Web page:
In his 2024 State of the Union address, US president Joe Biden announced his plans for a bold set of tax reforms. Tax on corporations would go up. Deductions for high-income earners would come down. Tax breaks on corporate...

Top economists take a modest view of the budget, and doubt inflation will fall as planned

By Peter Martin1 - 06:33 AM| Insights & Views Economy

Asked to grade Treasurer Jim Chalmers third budget on his own criteria of delivering on inflation in the near term and then growth in the medium term, most of the 49 leading economists surveyed by the Economic Society of...

What the economic data told Rishi Sunak about the best date for a general election

By John Bryson - 06:36 AM| Insights & Views Economy Politics

The announcement of July 4 for the UK general election took many by surprise. A key question is why it was called then when it did not have to be? The decision to call an election is always a gamble there is perhaps no...

What to watch for in Trump trial’s closing arguments

By Jules Epstein - 06:52 AM| Insights & Views Politics

After more than four weeks of often sordid testimony, accusations of lying and even a warning from Judge Juan M. Merchan to a witness to stop giving him the side-eye, lawyers in the hush-money case involving former...

Global Geopolitics Series

Putin’s designs on a Baltic island are leading Sweden to prepare for war

By Natasha Lindstaedt - 06:53 AM| Insights & Views

Gotland has been a popular holiday destination for decades, but recently Swedish commander-in-chief, Mikael Bydén, claimed that Russian president Vladmir Putin has his eyes on the island. Concern was further ramped...

What is a secular state? How South Africa has tried to separate religion and politics

By Calvin D. Ullrich - 06:54 AM| Insights & Views Politics

The shifting relationship between state and religion has historically been a contested space, and the focus of much scholarship. It is important for observers to understand this unstable boundary, so that neither political...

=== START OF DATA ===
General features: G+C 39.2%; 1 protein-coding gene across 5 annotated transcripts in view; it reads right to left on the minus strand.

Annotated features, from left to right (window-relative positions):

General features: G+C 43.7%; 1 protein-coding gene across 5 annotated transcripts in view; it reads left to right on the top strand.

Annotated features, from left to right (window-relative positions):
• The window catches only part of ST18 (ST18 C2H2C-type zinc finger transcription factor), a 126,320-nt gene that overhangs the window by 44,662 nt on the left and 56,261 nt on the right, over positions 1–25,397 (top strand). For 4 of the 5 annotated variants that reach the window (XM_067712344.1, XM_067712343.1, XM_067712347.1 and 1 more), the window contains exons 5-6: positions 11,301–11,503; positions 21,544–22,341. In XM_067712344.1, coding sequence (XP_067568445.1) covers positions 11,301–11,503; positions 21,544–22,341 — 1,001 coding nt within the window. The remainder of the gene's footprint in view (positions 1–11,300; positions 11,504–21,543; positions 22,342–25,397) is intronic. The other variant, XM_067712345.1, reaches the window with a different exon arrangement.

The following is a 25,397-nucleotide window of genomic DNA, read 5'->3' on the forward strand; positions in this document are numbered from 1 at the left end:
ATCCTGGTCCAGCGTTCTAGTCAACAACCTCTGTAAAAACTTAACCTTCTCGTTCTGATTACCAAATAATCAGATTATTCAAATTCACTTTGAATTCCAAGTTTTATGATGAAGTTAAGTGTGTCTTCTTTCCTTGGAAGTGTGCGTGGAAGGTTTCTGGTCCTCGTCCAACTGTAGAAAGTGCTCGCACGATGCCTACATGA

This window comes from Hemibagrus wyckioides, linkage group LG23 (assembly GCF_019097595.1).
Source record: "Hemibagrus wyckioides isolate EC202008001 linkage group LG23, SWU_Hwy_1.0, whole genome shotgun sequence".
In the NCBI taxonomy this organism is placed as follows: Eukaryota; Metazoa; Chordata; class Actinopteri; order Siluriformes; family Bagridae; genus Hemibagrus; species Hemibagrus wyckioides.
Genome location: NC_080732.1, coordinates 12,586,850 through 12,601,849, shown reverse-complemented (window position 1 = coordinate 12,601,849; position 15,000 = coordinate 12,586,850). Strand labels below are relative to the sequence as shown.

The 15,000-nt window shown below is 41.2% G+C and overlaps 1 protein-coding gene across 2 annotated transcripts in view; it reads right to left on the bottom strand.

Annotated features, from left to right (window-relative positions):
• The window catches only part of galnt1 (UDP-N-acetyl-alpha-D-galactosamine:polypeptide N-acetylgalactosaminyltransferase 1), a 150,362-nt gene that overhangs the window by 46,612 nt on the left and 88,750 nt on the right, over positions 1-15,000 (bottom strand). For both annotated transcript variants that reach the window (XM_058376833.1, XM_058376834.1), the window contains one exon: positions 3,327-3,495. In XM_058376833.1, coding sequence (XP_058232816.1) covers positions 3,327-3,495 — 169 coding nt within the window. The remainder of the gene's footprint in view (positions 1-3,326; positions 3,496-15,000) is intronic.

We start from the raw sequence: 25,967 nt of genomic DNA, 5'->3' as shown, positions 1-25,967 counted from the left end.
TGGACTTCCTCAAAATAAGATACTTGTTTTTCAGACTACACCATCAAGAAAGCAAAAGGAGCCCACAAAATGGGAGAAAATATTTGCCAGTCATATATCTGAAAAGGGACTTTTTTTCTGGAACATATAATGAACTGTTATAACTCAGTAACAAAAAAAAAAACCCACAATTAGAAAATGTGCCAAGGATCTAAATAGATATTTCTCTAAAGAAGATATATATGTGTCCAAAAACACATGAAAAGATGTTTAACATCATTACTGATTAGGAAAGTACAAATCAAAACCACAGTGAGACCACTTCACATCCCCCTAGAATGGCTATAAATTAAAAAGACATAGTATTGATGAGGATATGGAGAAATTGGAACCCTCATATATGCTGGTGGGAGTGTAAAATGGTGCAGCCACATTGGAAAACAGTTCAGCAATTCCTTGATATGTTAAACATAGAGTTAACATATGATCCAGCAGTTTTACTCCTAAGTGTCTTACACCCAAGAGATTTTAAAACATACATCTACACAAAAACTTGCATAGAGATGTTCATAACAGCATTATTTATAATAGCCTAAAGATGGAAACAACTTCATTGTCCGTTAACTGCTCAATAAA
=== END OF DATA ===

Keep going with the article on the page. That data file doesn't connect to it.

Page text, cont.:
Econotimes Series

Economy

Latest inflation figures are good news

The U.S. economy is slowing, but not crashing. In the dismal science, this is what counts as good news. Thats the message I took away from the latest inflation data, released May 15, 2024, which showed U.S. consumer...

The budget is full of good news, but good news isn’t the same as good management

This years budget has something for everyone, with very little in the way of cuts and no new taxes. Its a classic good news pre-election budget. Whether it is too good to be true hinges on whether this budget...

Interest rates: the ugly dilemma facing Europe’s central banks – and why it’s a mistake to cut too soon

Central banks in Europe are discovering an old dilemma: when they lower interest rates because inflation is slowing down, its likely to weaken their currencies. This in turn may delay the fall in inflation towards their...

Europe is still in short-term crisis mode over Ukraine and lacks a vision for its post-war identity

Some believe that the war in Ukraine has fundamentally changed Europe, giving birth to a different kind of European order. That is, it appears to be driving structural shifts in the way Europe is run and organised that...

Mortgage prisoners: regulatory changes and low credit scores have left thousands trapped in a cycle of high payments

There are 8.5 million households in the UK who own a home with a residential mortgage, often with fixed interest rates from two to five years. Usually, when that mortgage deal ends, the borrower will move to another deal...

Politics

Slovakia’s polarised politics: Robert Fico warned a politician could be violently attacked weeks before assassination attempt

Slovak society is in shock after a 71-year-old man fired five shots at the prime minister, Robert Fico, while he was greeting a small crowd after a meeting. Some members of the coalition government immediately blamed...

Infected blood scandal – what you need to know

The infected blood scandal has been hailed the worst treatment disaster in the history of the NHS. Over 3,000 people have died as a result of receiving contaminated blood products in the 1970s, 80s and 90s, and it is...